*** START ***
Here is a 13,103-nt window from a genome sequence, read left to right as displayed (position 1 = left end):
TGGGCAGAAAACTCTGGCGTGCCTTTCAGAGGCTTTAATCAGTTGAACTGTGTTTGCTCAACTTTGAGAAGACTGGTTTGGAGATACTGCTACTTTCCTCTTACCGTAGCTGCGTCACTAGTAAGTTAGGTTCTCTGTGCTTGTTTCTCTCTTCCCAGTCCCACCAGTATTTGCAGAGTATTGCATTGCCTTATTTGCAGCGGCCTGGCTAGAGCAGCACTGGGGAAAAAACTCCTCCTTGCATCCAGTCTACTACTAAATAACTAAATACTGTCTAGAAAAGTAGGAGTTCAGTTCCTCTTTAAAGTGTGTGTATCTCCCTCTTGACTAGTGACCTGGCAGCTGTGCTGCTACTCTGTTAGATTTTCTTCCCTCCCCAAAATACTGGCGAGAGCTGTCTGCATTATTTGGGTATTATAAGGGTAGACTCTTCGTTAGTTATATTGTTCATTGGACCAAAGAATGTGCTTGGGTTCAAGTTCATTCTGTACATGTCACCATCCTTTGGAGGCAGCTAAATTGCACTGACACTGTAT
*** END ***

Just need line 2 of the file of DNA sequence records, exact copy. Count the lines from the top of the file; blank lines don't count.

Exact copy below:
TGGGCAGAAAACTCTGGCGTGCCTTTCAGAGGCTTTAATCAGTTGAACTGTGTTTGCTCAACTTTGAGAAGACTGGTTTGGAGATACTGCTACTTTCCTCTTACCGTAGCTGCGTCACTAGTAAGTTAGGTTCTCTGTGCTTGTTTCTCTCTTCCCAGTCCCACCAGTATTTGCAGAGTATTGCATTGCCTTATTTGCAGCGGCCTGGCTAGAGCAGCACTGGGGAAAAAACTCCTCCTTGCATCCAGTCTACTACTAAATAACTAAATACTGTCTAGAAAAGTAGGAGTTCAGTTCCTCTTTAAAGTGTGTGTATCTCCCTCTTGACTAGTGACCTGGCAGCTGTGCTGCTACTCTGTTAGATTTTCTTCCCTCCCCAAAATACTGGCGAGAGCTGTCTGCATTATTTGGGTATTATAAGGGTAGACTCTTCGTTAGTTATATTGTTCATTGGACCAAAGAATGTGCTTGGGTTCAAGTTCATTCTGTACATGTCACCATCCTTTGGAGGCAGCTAAATTGCACTGACACTGTAT